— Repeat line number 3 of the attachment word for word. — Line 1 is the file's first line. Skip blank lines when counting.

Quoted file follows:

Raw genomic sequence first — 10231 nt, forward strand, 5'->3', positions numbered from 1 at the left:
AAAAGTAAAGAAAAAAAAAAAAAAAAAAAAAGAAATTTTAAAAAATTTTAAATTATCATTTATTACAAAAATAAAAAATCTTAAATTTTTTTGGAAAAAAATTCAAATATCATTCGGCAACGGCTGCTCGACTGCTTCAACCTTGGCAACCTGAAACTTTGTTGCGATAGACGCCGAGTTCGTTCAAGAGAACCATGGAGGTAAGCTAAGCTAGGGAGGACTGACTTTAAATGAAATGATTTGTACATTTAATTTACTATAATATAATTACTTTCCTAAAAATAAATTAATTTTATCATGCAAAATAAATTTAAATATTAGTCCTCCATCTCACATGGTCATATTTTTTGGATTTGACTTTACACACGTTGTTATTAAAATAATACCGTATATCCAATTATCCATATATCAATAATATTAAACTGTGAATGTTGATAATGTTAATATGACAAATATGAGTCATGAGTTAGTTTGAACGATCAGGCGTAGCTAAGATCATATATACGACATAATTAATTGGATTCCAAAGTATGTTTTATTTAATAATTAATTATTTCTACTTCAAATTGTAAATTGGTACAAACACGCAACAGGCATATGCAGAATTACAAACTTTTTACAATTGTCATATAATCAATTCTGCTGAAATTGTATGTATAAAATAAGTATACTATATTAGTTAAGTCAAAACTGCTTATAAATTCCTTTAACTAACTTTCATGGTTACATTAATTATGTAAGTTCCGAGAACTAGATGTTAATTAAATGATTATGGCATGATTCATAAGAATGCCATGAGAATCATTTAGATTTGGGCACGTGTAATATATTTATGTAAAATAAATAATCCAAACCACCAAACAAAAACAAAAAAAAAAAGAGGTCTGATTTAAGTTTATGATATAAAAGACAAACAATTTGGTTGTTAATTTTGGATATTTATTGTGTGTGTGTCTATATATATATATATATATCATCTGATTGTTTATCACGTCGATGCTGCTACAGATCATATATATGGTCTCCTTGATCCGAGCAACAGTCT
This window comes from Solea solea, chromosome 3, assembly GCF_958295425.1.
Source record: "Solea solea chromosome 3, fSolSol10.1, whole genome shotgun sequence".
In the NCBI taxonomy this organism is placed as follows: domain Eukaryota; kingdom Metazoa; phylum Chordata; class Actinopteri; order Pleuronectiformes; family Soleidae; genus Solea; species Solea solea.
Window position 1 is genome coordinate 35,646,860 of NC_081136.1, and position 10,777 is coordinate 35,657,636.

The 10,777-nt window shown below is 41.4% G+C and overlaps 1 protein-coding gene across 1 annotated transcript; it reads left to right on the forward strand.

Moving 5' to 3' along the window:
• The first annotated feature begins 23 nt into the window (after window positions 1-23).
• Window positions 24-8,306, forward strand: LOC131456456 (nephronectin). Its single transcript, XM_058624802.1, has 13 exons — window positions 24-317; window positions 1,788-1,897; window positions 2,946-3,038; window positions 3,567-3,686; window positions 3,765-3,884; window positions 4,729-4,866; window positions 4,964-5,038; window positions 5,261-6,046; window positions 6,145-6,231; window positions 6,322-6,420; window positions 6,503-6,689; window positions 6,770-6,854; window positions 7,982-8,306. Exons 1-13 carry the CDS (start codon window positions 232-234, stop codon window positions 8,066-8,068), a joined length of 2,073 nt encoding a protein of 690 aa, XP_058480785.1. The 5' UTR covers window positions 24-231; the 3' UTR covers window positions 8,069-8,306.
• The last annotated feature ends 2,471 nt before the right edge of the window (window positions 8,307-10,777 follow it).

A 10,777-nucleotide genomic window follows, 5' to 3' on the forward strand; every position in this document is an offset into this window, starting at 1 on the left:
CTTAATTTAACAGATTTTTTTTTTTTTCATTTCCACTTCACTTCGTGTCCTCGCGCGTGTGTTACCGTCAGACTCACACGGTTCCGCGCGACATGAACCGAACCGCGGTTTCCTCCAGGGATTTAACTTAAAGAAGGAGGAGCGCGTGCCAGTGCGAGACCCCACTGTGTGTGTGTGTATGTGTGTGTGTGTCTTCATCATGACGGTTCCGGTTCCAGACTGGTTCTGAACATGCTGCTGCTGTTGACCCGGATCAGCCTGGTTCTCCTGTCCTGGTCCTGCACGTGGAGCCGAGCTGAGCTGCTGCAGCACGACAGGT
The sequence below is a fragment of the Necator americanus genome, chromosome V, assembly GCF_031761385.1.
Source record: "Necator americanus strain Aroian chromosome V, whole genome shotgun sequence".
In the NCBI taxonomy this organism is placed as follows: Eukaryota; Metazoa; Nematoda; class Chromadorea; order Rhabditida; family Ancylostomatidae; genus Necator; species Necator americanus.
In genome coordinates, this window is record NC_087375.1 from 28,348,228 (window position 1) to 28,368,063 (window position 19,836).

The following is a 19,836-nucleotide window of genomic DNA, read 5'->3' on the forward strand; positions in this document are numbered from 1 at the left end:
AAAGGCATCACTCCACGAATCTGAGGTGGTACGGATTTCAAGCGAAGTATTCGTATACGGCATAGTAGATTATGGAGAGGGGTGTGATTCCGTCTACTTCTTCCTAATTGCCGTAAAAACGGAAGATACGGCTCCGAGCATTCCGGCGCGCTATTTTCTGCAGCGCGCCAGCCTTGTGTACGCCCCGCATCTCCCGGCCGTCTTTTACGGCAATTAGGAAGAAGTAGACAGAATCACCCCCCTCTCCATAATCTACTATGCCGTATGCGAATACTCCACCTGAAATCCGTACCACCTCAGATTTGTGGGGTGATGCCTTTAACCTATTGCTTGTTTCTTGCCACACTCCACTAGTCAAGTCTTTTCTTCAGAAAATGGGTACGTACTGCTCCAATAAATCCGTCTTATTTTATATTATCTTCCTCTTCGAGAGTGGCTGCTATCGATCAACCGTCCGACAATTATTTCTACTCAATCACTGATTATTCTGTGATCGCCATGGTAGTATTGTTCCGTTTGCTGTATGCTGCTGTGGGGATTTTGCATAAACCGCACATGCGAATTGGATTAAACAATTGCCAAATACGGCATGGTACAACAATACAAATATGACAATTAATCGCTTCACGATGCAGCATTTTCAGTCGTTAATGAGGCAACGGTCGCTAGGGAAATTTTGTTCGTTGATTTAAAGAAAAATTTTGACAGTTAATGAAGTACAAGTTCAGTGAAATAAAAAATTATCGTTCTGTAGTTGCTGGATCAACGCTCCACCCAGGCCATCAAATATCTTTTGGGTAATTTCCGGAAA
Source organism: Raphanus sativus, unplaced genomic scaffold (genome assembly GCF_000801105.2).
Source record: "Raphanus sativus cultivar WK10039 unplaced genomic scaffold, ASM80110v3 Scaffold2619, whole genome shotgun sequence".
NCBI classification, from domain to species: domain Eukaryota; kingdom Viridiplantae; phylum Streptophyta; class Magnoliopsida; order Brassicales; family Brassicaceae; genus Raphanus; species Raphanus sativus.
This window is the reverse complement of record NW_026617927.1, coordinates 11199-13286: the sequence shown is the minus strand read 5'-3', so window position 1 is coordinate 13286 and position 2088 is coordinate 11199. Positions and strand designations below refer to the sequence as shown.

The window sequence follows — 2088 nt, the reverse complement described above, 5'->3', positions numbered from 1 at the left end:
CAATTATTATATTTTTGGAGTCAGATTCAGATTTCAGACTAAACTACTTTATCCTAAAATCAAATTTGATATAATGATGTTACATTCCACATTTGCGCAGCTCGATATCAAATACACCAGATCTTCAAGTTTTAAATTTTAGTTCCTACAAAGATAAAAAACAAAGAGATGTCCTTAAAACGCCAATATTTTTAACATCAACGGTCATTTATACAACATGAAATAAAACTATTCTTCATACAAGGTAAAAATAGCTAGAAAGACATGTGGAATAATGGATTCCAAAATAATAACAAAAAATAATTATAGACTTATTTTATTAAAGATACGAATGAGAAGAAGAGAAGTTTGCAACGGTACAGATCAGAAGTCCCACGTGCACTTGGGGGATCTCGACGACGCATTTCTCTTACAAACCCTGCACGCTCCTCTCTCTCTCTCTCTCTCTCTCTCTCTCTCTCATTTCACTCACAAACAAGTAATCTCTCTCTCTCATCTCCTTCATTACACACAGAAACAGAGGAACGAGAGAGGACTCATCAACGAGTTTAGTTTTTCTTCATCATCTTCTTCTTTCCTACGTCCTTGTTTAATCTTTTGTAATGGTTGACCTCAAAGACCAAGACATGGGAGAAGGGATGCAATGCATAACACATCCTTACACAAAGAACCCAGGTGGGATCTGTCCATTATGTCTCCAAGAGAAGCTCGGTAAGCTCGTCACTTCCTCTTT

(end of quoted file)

This window comes from Solea solea, chromosome 3, assembly GCF_958295425.1.